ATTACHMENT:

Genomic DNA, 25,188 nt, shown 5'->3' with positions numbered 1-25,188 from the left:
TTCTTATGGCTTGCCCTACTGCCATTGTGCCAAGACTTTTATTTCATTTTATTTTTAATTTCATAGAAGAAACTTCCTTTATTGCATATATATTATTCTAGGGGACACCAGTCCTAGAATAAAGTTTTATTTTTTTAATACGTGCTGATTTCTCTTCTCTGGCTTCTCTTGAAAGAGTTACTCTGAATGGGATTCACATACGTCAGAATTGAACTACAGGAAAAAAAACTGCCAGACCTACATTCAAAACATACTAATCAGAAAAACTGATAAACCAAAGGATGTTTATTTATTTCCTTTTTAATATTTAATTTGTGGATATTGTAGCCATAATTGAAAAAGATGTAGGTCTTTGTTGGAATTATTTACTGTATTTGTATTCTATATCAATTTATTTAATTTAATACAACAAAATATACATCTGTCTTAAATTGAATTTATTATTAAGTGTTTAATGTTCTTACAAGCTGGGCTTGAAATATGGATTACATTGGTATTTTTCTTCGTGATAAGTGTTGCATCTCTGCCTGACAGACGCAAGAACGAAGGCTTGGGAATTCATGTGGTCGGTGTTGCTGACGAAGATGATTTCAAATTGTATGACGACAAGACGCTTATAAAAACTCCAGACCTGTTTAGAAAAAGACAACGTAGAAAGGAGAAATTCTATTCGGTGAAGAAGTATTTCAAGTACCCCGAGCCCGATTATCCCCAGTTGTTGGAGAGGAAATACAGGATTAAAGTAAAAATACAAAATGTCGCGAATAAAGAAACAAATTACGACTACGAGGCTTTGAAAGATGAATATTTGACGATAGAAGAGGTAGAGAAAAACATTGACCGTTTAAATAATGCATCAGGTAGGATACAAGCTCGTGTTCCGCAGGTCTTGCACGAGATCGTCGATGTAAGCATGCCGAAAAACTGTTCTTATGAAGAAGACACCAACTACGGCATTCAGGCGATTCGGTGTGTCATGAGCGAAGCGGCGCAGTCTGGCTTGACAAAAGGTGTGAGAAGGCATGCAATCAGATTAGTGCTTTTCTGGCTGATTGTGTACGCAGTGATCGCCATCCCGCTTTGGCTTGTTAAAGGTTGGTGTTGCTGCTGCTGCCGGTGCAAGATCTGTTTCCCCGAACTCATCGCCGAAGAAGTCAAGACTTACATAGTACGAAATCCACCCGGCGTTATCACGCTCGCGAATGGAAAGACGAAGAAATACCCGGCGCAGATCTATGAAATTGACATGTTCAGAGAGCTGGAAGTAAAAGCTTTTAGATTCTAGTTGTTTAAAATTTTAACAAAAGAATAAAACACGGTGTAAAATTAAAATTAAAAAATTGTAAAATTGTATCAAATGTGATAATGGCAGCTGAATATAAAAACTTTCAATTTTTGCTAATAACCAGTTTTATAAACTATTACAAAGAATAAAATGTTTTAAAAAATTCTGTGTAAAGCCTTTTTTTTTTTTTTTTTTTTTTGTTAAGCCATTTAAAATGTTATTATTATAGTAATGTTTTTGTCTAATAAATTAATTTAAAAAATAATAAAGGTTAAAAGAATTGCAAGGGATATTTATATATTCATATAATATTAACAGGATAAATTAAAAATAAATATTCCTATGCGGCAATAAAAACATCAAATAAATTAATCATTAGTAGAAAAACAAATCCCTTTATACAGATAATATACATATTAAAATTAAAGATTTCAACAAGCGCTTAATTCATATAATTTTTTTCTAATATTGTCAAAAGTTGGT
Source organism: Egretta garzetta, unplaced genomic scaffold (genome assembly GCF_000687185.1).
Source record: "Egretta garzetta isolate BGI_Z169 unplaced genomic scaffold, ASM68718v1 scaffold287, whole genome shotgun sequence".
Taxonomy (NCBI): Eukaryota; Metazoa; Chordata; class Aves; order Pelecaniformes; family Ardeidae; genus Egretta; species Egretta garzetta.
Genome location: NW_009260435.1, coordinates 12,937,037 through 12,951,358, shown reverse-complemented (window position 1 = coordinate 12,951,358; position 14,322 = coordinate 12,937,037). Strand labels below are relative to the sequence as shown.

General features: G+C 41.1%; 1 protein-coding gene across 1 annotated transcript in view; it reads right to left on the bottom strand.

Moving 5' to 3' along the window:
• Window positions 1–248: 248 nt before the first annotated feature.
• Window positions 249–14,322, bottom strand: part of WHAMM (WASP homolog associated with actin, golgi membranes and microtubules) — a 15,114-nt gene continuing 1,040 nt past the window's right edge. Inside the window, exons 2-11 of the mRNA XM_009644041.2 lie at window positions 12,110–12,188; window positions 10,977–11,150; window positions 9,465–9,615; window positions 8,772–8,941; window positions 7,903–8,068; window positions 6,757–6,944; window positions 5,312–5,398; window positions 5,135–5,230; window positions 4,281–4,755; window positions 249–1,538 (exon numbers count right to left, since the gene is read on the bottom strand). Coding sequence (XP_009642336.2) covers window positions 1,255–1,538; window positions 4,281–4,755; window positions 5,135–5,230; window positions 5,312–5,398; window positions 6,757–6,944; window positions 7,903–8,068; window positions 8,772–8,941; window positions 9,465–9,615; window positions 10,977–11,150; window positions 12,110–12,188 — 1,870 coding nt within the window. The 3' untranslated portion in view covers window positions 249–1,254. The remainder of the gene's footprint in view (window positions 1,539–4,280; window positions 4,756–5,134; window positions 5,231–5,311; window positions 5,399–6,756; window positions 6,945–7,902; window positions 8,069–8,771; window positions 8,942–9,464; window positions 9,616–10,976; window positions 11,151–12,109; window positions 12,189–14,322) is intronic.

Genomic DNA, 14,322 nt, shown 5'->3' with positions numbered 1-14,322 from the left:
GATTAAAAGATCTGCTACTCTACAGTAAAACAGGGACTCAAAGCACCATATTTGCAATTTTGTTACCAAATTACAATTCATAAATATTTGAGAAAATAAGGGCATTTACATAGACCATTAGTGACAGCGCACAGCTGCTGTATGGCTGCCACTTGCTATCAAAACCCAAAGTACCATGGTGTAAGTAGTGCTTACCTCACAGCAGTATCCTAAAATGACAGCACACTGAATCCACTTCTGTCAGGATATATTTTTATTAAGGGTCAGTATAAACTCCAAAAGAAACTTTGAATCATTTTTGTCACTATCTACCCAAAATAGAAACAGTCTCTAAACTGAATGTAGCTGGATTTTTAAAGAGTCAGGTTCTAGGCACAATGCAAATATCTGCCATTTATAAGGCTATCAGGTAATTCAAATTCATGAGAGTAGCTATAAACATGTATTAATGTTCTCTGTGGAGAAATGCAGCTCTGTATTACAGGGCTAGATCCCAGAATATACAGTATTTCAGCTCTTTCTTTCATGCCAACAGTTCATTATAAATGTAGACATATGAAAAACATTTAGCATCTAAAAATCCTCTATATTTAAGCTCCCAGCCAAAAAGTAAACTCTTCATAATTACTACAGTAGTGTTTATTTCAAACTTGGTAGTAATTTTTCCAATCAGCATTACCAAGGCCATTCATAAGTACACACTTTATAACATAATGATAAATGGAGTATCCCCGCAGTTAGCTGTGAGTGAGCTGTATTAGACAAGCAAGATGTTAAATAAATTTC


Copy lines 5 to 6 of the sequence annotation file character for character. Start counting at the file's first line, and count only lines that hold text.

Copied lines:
Taxonomy (NCBI): Eukaryota; Metazoa; Chordata; class Aves; order Pelecaniformes; family Ardeidae; genus Egretta; species Egretta garzetta.
Genome location: NW_009260435.1, coordinates 12,937,037 through 12,951,358, shown reverse-complemented (window position 1 = coordinate 12,951,358; position 14,322 = coordinate 12,937,037). Strand labels below are relative to the sequence as shown.